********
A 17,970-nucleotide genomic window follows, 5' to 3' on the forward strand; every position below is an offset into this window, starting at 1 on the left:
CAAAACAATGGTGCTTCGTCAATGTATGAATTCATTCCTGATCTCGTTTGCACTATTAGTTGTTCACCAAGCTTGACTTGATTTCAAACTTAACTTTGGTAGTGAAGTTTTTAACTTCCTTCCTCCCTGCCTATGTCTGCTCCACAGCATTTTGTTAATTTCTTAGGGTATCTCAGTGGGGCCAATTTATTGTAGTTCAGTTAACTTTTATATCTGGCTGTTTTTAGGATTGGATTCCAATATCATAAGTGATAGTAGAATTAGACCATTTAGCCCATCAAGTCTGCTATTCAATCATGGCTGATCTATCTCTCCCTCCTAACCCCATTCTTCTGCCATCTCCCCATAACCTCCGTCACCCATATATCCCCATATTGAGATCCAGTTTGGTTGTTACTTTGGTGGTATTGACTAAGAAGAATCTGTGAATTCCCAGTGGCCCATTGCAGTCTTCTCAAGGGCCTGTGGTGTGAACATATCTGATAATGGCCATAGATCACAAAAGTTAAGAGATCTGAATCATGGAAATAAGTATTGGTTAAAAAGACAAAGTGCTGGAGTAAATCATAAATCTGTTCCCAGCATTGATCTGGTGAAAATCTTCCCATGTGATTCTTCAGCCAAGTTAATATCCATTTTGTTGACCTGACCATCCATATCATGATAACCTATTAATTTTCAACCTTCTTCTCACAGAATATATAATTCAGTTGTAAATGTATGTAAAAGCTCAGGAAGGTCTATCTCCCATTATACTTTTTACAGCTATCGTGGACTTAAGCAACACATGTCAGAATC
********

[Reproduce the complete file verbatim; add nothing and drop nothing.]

A 17,970-nucleotide genomic window follows, 5' to 3' on the forward strand; every position below is an offset into this window, starting at 1 on the left:
CAAAACAATGGTGCTTCGTCAATGTATGAATTCATTCCTGATCTCGTTTGCACTATTAGTTGTTCACCAAGCTTGACTTGATTTCAAACTTAACTTTGGTAGTGAAGTTTTTAACTTCCTTCCTCCCTGCCTATGTCTGCTCCACAGCATTTTGTTAATTTCTTAGGGTATCTCAGTGGGGCCAATTTATTGTAGTTCAGTTAACTTTTATATCTGGCTGTTTTTAGGATTGGATTCCAATATCATAAGTGATAGTAGAATTAGACCATTTAGCCCATCAAGTCTGCTATTCAATCATGGCTGATCTATCTCTCCCTCCTAACCCCATTCTTCTGCCATCTCCCCATAACCTCCGTCACCCATATATCCCCATATTGAGATCCAGTTTGGTTGTTACTTTGGTGGTATTGACTAAGAAGAATCTGTGAATTCCCAGTGGCCCATTGCAGTCTTCTCAAGGGCCTGTGGTGTGAACATATCTGATAATGGCCATAGATCACAAAAGTTAAGAGATCTGAATCATGGAAATAAGTATTGGTTAAAAAGACAAAGTGCTGGAGTAAATCATAAATCTGTTCCCAGCATTGATCTGGTGAAAATCTTCCCATGTGATTCTTCAGCCAAGTTAATATCCATTTTGTTGACCTGACCATCCATATCATGATAACCTATTAATTTTCAACCTTCTTCTCACAGAATATATAATTCAGTTGTAAATGTATGTAAAAGCTCAGGAAGGTCTATCTCCCATTATACTTTTTACAGCTATCGTGGACTTAAGCAACACATGTCAGAATC